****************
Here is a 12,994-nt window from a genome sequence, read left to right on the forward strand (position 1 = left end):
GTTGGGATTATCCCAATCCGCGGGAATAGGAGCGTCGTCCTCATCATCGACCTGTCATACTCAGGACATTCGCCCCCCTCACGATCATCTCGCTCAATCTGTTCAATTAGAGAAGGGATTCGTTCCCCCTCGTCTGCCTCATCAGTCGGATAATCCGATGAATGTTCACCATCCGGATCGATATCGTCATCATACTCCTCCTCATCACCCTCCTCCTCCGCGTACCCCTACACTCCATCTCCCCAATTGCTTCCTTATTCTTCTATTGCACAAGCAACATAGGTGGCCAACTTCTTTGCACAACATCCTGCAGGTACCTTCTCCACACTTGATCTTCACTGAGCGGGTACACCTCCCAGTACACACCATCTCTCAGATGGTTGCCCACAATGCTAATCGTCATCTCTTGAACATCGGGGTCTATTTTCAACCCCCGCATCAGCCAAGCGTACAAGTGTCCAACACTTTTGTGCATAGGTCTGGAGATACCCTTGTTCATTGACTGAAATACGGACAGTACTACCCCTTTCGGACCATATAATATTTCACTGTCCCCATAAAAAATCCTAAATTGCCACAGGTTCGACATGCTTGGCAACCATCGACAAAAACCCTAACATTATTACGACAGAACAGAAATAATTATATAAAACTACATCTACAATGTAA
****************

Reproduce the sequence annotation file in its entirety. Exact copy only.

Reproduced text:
Here is a 12,994-nt window from a genome sequence, read left to right on the forward strand (position 1 = left end):
GTTGGGATTATCCCAATCCGCGGGAATAGGAGCGTCGTCCTCATCATCGACCTGTCATACTCAGGACATTCGCCCCCCTCACGATCATCTCGCTCAATCTGTTCAATTAGAGAAGGGATTCGTTCCCCCTCGTCTGCCTCATCAGTCGGATAATCCGATGAATGTTCACCATCCGGATCGATATCGTCATCATACTCCTCCTCATCACCCTCCTCCTCCGCGTACCCCTACACTCCATCTCCCCAATTGCTTCCTTATTCTTCTATTGCACAAGCAACATAGGTGGCCAACTTCTTTGCACAACATCCTGCAGGTACCTTCTCCACACTTGATCTTCACTGAGCGGGTACACCTCCCAGTACACACCATCTCTCAGATGGTTGCCCACAATGCTAATCGTCATCTCTTGAACATCGGGGTCTATTTTCAACCCCCGCATCAGCCAAGCGTACAAGTGTCCAACACTTTTGTGCATAGGTCTGGAGATACCCTTGTTCATTGACTGAAATACGGACAGTACTACCCCTTTCGGACCATATAATATTTCACTGTCCCCATAAAAAATCCTAAATTGCCACAGGTTCGACATGCTTGGCAACCATCGACAAAAACCCTAACATTATTACGACAGAACAGAAATAATTATATAAAACTACATCTACAATGTAA